Above all, Pauling believed that, in the post-war era, “…a nation’s strength will lie largely in the quality of its science and scientists.” That noted, Pauling emphasized that government funding for scientific research should not be funneled toward military channels. To this end, it was the responsibility of the ACS, as an organization representing American chemists, to make its voice heard in the fight for the creation of a National Science Foundation.

During Pauling’s presidential year, the concept of the NSF had been put forth in political circles but had not yet been acted upon. Looking forward to that day (which would, in fact, come the next year) Pauling put forth an ideal scenario where the NSF would fund $250 million a year in research, while science-dependent industries would fund an additional $75 million. Of this latter contribution, Pauling believed that private funding ought to be considered as a form of insurance rather than charity, since it was certain to fuel the scientific discoveries necessary to drive industrial development.


“Structural chemistry in relation to biology and medicine.” Second Bicentennial Science Lecture of the City College Chemistry Alumni Association, New York, December 7, 1949. Baskerville Chemical Journal, February 1950. 

At the end of 1949, Pauling gave another high profile public lecture, this time to the City College Chemistry Association in New York. In this talk, he focused on the relationships between structural chemistry, biochemistry, and molecular medicine.

Pauling began by citing the role that chemistry had played in catalyzing immense achievement in medicine over the preceding half-century, referencing in particular the discovery and refinement of chemotherapeutic agents including antibiotics. That said, Pauling was quick to point out that scientists still had a very poor understanding of the principles and structural attributes underlying chemotherapeutic functions. It was Pauling’s belief that “…if a detailed understanding of the molecular basis of chemotherapeutic activity were to be obtained, the advance of medicine would be greatly accelerated,” and that structural chemistry was fast approaching a point where it could produce this understanding. Once done, Pauling suggested that the decade or two that followed would surely offer significant advancements in the scientific understanding of medicine and the development of new pharmaceuticals.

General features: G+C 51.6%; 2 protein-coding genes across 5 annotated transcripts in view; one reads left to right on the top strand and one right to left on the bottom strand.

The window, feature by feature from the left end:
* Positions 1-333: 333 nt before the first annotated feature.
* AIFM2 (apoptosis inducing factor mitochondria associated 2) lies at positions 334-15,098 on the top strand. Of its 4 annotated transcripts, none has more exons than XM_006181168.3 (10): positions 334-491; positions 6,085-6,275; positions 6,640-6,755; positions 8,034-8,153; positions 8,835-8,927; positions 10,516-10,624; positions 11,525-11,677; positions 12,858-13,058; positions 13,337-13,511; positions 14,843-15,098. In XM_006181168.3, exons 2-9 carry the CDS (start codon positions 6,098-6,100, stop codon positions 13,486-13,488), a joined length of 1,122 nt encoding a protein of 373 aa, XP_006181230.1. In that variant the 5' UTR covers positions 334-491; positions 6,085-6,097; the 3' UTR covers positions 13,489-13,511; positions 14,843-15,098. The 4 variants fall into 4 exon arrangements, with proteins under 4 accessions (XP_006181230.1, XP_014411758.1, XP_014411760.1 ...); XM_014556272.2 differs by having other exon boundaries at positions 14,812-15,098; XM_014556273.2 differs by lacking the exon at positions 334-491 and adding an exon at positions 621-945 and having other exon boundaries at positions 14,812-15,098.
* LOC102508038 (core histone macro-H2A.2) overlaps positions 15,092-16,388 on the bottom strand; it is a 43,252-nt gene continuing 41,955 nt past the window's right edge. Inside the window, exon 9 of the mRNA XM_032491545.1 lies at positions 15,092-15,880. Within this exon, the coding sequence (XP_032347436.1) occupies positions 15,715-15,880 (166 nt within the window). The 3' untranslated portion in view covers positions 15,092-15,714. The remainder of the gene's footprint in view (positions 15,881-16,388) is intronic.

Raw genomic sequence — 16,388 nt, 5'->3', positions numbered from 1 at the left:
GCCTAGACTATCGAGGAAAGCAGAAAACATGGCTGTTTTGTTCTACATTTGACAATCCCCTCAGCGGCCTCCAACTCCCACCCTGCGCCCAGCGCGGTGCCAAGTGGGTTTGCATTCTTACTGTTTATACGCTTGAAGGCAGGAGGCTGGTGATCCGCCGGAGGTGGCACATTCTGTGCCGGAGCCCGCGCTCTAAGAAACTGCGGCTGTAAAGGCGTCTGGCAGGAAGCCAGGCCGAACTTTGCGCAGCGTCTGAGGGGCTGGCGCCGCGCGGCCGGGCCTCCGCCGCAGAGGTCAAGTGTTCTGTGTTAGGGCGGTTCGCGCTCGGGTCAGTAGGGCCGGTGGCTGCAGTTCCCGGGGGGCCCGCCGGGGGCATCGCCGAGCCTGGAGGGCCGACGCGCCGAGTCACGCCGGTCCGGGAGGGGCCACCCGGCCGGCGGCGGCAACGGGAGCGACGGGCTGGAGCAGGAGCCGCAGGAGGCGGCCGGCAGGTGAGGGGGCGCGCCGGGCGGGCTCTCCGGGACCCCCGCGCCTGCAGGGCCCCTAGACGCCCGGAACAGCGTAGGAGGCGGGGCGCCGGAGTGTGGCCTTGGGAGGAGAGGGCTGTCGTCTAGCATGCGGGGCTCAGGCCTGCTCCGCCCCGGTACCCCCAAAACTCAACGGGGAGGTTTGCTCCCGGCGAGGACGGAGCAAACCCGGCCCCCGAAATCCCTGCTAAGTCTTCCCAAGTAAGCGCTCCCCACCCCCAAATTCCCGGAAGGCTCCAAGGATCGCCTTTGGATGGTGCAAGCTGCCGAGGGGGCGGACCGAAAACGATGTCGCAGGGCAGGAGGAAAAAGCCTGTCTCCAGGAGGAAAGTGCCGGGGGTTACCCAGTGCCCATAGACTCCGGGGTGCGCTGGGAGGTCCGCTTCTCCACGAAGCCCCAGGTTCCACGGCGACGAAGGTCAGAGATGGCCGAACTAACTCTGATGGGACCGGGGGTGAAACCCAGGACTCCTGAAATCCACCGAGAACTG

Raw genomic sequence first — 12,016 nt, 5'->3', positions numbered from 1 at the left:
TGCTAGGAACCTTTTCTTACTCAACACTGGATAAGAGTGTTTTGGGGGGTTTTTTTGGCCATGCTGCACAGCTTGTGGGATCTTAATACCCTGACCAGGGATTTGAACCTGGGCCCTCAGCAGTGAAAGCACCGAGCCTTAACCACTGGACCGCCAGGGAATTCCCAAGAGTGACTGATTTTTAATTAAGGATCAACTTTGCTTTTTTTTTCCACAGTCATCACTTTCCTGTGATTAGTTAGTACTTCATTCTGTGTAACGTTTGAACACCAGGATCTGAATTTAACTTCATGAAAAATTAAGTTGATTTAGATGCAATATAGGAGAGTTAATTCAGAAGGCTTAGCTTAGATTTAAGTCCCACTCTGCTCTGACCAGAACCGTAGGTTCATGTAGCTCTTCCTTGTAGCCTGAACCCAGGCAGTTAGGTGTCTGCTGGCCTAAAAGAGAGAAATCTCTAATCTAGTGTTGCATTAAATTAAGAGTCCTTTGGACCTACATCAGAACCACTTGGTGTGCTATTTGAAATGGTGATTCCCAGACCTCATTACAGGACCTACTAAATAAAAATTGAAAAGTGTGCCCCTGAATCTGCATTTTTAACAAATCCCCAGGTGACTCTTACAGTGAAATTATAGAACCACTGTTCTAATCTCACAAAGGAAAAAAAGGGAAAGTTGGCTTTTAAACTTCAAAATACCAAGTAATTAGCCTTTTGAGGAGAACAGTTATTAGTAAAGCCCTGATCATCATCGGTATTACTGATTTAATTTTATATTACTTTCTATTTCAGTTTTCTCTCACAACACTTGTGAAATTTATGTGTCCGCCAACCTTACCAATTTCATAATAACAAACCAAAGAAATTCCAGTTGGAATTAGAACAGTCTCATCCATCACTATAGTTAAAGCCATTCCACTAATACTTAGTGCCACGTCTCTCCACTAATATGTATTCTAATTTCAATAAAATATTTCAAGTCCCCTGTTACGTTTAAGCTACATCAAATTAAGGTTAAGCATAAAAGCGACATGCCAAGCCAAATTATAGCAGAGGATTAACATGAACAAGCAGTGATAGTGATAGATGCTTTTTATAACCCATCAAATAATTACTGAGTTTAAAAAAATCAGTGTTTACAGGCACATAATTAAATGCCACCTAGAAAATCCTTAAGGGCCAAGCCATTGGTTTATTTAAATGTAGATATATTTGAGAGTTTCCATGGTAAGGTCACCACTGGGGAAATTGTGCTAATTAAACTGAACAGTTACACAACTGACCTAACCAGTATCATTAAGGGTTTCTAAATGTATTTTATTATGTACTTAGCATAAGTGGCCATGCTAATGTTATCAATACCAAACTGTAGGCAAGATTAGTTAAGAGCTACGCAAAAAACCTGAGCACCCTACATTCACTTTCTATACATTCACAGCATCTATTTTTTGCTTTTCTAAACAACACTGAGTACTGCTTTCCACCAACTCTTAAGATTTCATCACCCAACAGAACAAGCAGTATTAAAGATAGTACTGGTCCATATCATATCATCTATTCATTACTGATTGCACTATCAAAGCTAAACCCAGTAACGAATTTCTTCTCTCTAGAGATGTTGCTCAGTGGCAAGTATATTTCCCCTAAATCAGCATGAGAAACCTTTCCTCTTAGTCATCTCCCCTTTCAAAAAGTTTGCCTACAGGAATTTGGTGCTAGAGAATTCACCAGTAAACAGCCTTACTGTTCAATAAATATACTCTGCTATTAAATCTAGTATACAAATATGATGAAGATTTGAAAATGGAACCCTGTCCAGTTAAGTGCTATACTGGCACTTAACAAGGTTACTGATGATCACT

Pauling then identified a collection of major areas where he thought biomedical research should be focused. The first involved developing a detailed molecular structure of 1) chemotherapeutic substances (i.e., antibiotics and other medications), 2) the organisms against which they are directed (bacteria, viruses, etc.), and 3) the human organism which they are meant to protect. A second major program of work should delve into the nature of the forces involved in the intermolecular interactions between the above substances and organisms.